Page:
• The ABA/IPL echoed the concern about quality, but appeared to agree with the agency's plan to increase the examiner corps to address that concern. Though the organization—expressing its own views and not those of the ABA House of Delegates or Board of Governors—hoped for the decrease in pendency that the PTO sought, it allowed that the goal could be pushed “over the next several years.”
• The IPO's comments expressed support for the timing of the PTO's pendency goals, but still contended that the fees appeared too high.
The IPO instead proposed a number of actions that the agency should take to minimize its cost structure. In particular, the IPO questioned the PTO's plan for an “operating reserve” of three months of expenses for operations, projected to grow rapidly from its current level of about $150 million and reach $700 million in a steady state.
“The creation of an operating reserve of this magnitude within this time frame would add significantly to the fee burden that patent applicants and owners would have to bear,” the IPO said.
The three associations were joined by the JIPA in criticizing the agency's proposed specific fees in two areas most emphatically:
• Requests for continued examination. The proposed rate structure included significant increases in some fees, such as an 83 percent leap in the fee for a request for continued examination. The agency maintained its subsidized fee—i.e., lower than actual cost—for a patent application. However, it set the RCE fee to match its estimated cost.
The IPO urged the agency to take other actions to reduce the need for RCEs rather than set a price that would discourage their use.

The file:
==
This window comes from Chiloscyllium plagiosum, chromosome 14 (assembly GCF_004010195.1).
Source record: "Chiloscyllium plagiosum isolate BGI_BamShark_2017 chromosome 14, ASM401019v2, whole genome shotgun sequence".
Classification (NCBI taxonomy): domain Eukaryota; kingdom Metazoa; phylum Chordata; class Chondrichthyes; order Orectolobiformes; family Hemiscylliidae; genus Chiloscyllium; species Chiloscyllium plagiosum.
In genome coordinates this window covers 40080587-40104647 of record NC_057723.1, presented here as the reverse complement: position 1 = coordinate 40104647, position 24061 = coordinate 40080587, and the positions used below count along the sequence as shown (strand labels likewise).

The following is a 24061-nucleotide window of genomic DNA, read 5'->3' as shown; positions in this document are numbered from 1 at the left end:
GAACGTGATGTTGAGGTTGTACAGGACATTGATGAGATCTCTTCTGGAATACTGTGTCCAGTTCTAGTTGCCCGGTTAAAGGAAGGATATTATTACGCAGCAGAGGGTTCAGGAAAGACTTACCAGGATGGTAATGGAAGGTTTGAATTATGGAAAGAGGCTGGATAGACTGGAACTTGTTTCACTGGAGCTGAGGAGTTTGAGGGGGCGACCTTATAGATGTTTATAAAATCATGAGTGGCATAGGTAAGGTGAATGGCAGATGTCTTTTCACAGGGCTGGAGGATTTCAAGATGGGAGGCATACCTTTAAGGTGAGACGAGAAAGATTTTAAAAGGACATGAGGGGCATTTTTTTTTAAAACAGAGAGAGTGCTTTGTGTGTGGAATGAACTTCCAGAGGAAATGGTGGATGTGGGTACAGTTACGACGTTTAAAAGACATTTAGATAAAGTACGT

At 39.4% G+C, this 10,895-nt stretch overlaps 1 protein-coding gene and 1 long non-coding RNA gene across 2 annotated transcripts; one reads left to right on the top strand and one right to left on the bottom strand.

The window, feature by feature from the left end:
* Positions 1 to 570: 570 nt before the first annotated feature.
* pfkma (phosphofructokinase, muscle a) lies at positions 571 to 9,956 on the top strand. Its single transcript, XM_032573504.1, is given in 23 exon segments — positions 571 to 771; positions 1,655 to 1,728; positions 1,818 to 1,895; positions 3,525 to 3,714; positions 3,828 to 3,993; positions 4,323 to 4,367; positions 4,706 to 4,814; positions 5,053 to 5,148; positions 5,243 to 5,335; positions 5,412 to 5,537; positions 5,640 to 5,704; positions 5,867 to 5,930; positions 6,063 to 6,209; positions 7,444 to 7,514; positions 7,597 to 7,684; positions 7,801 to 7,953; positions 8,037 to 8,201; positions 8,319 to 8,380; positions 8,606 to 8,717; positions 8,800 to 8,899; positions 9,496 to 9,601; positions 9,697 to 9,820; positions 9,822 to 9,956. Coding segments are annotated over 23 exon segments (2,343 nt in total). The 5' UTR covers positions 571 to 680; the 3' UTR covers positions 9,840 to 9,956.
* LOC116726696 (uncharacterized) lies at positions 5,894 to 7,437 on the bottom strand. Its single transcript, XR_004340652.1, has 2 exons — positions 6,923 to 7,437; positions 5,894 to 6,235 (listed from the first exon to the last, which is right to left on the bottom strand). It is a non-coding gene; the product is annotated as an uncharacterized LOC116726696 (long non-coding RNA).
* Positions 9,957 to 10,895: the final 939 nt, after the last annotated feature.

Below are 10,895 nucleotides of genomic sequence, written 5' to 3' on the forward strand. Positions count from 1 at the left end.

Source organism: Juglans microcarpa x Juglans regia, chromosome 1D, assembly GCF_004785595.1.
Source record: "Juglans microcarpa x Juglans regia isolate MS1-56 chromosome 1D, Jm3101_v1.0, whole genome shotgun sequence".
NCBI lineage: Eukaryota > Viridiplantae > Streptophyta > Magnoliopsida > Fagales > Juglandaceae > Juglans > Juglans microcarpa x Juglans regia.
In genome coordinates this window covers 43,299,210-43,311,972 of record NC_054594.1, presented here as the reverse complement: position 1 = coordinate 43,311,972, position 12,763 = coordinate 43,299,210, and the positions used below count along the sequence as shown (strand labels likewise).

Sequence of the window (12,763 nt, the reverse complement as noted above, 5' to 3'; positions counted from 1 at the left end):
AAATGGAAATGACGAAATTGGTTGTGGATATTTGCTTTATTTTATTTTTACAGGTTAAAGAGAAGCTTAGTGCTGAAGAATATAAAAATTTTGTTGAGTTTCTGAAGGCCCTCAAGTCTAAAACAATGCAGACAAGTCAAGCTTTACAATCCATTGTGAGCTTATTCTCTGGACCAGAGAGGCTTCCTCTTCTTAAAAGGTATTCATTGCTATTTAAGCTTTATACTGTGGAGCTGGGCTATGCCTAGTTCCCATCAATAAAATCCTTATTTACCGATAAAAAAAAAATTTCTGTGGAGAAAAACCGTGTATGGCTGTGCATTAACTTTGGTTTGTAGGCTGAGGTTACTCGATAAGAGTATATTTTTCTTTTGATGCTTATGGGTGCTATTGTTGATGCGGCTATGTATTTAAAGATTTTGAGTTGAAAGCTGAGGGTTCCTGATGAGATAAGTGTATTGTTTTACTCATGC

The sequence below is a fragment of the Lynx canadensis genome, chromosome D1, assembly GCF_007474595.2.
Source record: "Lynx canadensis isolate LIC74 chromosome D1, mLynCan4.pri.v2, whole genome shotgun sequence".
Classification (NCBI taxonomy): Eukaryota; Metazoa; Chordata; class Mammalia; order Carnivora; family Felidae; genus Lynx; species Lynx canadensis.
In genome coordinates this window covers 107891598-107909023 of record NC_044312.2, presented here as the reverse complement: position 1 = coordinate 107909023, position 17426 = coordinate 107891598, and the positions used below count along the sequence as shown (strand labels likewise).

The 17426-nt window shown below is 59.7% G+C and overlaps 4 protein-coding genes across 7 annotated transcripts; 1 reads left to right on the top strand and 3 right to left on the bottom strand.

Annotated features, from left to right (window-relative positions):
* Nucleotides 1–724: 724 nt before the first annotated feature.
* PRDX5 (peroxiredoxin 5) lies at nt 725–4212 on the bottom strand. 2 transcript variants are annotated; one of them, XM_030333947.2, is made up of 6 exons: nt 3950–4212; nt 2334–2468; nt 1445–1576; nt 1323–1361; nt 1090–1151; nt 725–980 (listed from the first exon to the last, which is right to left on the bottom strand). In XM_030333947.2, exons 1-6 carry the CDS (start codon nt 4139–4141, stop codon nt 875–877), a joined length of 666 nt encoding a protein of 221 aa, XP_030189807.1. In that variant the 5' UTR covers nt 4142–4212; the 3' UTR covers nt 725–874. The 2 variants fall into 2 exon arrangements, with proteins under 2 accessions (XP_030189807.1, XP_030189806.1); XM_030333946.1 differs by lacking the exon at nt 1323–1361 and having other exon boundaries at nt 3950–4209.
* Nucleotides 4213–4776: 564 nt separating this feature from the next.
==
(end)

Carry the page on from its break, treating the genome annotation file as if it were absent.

AIPLA was more specific in laying the blame for the need for RCEs on the PTO. “[W]e are troubled that the USPTO appears to perceive RCEs as more of an applicant-generated problem that does not need to be addressed or accounted for by the Office, or more particularly by incented Examiner behavior, which among other things may have been exacerbated by efforts to reduce allowances or the unintended consequence of the recent performance agreement,” AIPLA said, referring to recent changes in examiner performance evaluation.
• Post-grant review procedures. The proposed fees for the new post-grant review (PGR) and inter partes review (IPR) procedures created under Section 6 of the AIA were of particular concern.
The PTO's proposed pricing would match estimated costs, but the resulting proposed fees would be enormous compared to existing PTO fees. The PGR and business method challenges—essentially a PGR procedure—would begin at $35,800 for a patent with less than 20 claims and increase to $125,300 for one with 61-70 claims, with $35,800 more for every 10 claims after that. An IPR request on equivalent patent claim counts would cost $27,200, $95,200, and $27,200, respectively.
“The Section submits that fees of this magnitude will all but foreclose use of the proceedings for claim-heavy patents,” the ABA/IPL said. “The fee structure should not create a system that discriminates against third party challenges to patents with the largest number of claims.”
The associations generally argued that Congress asked for the new procedures as an inexpensive alternative to litigation, and that the PTO's proposal did not provide the appropriate incentive. “This could not have been the congressional intent of these provisions—discouraging challenges to patents with the most complex and problematic claim structures that may be among the patents most difficult to effectively challenge in a patent infringement lawsuit,” according to the ABA/IPL's comments.
Comments to PPAC are listed at http://www.uspto.gov/about/advisory/ppac/fee-setting-comments.jsp